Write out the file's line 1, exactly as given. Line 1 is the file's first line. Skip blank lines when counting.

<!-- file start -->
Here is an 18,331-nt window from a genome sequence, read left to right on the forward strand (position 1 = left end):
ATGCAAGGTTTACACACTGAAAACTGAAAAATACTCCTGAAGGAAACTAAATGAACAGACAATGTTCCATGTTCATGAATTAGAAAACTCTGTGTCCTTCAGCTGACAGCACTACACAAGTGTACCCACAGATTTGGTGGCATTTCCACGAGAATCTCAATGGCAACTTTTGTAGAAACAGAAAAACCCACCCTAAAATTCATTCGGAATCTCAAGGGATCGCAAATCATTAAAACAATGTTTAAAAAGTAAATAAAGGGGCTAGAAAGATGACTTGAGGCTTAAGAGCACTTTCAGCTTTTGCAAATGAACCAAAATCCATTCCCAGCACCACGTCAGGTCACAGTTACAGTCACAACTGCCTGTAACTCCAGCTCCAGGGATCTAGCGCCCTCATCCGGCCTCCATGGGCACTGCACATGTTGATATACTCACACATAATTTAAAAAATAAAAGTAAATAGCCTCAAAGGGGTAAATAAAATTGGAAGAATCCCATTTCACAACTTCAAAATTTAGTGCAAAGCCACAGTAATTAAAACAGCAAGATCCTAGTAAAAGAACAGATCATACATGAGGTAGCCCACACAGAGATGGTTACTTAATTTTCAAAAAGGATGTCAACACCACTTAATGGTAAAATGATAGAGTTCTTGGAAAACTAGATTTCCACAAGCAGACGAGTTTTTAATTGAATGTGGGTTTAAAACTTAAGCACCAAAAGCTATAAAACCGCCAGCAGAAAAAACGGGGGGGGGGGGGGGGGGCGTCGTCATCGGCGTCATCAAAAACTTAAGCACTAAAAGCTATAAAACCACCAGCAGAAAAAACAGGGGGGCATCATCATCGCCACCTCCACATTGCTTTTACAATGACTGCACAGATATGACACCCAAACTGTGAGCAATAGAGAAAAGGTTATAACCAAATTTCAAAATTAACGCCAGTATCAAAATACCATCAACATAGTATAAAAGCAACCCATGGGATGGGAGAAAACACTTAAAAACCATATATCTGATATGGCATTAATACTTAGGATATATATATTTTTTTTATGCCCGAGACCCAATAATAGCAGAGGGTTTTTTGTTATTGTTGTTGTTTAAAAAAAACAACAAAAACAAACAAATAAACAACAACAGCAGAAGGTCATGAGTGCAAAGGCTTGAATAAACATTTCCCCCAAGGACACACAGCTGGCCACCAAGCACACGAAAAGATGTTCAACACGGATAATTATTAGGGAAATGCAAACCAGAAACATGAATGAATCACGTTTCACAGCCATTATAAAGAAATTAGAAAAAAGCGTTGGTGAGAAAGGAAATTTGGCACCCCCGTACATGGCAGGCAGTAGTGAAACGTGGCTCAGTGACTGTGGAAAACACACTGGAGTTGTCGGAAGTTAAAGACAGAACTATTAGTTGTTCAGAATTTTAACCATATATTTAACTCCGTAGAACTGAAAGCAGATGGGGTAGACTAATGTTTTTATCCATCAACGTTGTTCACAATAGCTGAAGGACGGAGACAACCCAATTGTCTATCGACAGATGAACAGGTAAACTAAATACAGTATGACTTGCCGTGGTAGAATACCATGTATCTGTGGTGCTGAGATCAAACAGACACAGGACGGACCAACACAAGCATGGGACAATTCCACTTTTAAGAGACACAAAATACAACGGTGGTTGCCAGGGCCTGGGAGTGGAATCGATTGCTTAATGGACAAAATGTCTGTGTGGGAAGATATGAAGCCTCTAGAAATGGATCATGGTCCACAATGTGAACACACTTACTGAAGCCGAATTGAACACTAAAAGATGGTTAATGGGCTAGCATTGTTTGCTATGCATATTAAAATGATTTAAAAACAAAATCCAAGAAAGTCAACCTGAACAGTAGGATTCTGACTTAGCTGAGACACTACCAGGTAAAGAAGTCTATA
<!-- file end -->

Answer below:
Here is an 18,331-nt window from a genome sequence, read left to right on the forward strand (position 1 = left end):